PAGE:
The Romans referred to Ireland as Hibernia. Ptolemy in AD 100 records Ireland's geography and tribes. Native accounts are confined to Irish poetry, myth, and archaeology. The exact relationship between Rome and the tribes of Hibernia is unclear; the only references are a few Roman writings.
The early Christian era and the Vikings (432 to 1014)
Tradition maintains that in AD 432, St. Patrick arrived on the island and, in the years that followed, worked to convert the Irish to Christianity. The druid tradition collapsed in the face of the spread of the new faith. Irish scholars excelled in the study of Latin learning and Christian theology in the monasteries that flourished, preserving Latin learning during the Dark Ages. The arts of manuscript illumination, metalworking, and sculpture flourished and produced such treasures as the Book of Kells, ornate jewelry, and the many carved stone crosses that dot the island. Sites dating to this period include clochans, ringforts and promontory forts. This golden age was interrupted in the 9th century by 200 years of intermittent warfare with waves of Viking raiders (mainly Vikings from Denmark and Norway) who plundered monasteries and towns. Many settled in Ireland. In 1014 a Norse or Norwegian earl or jarl of Orkney, Sigurd the Stout, made a bid to become high king of Ireland. He was defeated and killed in the battle of Clontarf. The established high king, Brian Boru, was killed in the same battle.
Anglo-Norman and English control (1172 to 1800)
In 1172, King Henry II of England gained Irish lands, and from the 13th century, English law began to be introduced. English rule was largely limited to the area around Dublin known as the Pale, but this began to expand in the 16th century with the final collapse of the Gaelic social and political superstructure at the end of the 17th century, as a result of the English and Scottish Plantation of Ulster and other plantations in Leix ("King's County", modern day Laois) and Offaly ("Queen's County"). In an incident known as the Flight of the Earls, the leaders of Gaelic Ireland in Ulster fled to France and onwards to Rome in 1607. Having been defeated by Elizabethan forces in 1603, they found life under English suzerainty intolerable. The higher echelons of the clan left en masse to take titles in Catholic Europe, thus marking the end of the Gaelic aristocracy in Ireland.
Union with Britain, 1801 to 1922
Main article: History of Ireland (1801-1922)
In 1801 the unrepresentative Irish parliament was coerced and bribed to vote itself out of existence and for a union with the Kingdom of Great Britain (itself a union of England and Scotland, created almost 100 years earlier), to create the United Kingdom of Great Britain and Ireland. In 1829, a radical Catholic lawyer, Daniel O'Connell, "the Great Emancipator" led a successful campaign for Catholic Emancipation. He later led an unsuccessful campaign for "Repeal", ie the repeal of the Act of Union.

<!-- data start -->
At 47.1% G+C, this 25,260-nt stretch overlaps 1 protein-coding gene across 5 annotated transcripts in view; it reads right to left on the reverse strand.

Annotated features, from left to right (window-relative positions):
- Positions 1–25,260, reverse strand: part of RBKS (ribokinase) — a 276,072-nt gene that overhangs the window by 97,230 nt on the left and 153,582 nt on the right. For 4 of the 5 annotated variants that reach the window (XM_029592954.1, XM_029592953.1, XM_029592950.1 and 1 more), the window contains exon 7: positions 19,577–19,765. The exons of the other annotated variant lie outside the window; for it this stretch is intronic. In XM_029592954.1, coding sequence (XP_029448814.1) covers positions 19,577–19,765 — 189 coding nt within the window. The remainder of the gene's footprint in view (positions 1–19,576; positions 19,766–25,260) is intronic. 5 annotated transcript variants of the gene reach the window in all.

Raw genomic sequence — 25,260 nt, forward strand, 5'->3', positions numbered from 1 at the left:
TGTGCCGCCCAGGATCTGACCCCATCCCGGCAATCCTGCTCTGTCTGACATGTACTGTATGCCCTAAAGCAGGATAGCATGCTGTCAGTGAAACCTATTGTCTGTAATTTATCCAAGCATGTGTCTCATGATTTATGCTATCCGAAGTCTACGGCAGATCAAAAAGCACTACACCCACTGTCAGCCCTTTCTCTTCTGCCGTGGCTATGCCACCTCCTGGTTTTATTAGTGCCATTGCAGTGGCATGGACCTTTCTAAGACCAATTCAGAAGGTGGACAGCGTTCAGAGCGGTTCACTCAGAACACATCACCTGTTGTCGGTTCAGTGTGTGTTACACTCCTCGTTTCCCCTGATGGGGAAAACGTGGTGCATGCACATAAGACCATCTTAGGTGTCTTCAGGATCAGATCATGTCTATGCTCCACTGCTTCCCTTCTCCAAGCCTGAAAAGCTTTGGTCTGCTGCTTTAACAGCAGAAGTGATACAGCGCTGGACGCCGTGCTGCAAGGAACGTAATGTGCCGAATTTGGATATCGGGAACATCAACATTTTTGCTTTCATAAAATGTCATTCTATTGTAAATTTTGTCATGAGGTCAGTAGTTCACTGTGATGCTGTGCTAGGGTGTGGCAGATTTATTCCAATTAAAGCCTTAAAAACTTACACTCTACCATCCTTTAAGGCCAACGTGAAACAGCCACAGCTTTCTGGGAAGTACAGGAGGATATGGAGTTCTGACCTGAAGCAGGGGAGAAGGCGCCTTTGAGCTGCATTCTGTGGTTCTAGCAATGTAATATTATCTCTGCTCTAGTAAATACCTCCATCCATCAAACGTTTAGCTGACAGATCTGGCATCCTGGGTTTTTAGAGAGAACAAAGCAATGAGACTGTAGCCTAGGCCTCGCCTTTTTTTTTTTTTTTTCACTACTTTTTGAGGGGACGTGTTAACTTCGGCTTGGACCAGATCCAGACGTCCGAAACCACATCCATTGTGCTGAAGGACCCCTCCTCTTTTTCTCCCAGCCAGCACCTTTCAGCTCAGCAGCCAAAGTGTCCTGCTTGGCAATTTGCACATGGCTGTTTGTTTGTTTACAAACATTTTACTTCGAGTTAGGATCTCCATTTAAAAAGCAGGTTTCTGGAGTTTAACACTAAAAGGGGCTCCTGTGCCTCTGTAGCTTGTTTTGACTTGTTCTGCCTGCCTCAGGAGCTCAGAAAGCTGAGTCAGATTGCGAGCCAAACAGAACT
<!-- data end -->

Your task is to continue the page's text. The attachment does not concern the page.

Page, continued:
The second of Ireland's "great famines", An Gorta M struck the country severely in the period 1845-1849, with potato blight leading to mass starvation and emigration. (See the Irish Potato Famine (1845-1849).) The impact of emigration in Ireland was severe; the population dropped from over 8 million before the Famine to 4.4 million in 1911.
The Irish language, once the spoken language of the entire island, declined in use sharply in the nineteenth century as a result of the Famine and the creation of the National School education system, as well as hostility to the language from leading Irish politicians of the time; it was largely replaced by English. The form of English used in Ireland differs somewhat from British English and its variants. Blurring linguistic structures from older forms of English (notably Elizabethan English) and the Irish language, it is known as Hiberno-English and was in the twentieth century strongly associated with writers like J.M. Synge, George Bernard Shaw, Sean O'Casey, and had resonances in the English of Dublin-born Oscar Wilde.
In the 1870s the issue of Irish self government again became a major focus of debate under Protestant landowner, Charles Stewart Parnell and the Home Rule League. British prime minister William Ewart Gladstone made two unsuccessful attempts to introduce Home Rule. Parnell's controversial leadership eventually ended when he was implicated in a divorce scandal, when it was revealed that he had been living with the wife of a fellow Irish MP, Katherine O'Shea, and was the father of some of her children.
The debate over home rule led to tensions between Irish nationalists and Irish unionists (those who favoured maintenance of the union). Most of the island was predominantly nationalist, Catholic and agrarian. The northeast, however, was predominantly unionist, Protestant and industrialised. Unionists feared a loss of political power and economic wealth in a predominantly nationalist, Catholic home rule state. Nationalists believed that they would remain economically and politicially second class citizens without self-government.
Outside mainstream nationalism, a series of violent rebellions by Irish republicans took place in 1803 (under Robert Emmet), 1848 (under the Young Irelanders) and in the mid 1860s under the Irish Republican Brotherhood. All failed, but physical force nationalism remained an undercurrent in the nineteenth century.
The late nineteenth century also witnessed major land reform, spearheaded by the Land League under Michael Davitt. From 1870 various British governments introduced a series of Land Acts that broke up large estates and gradually gave rural landholders and tenants what became known as the 3 Fs; Fair rent, free sale, fixity of tenure."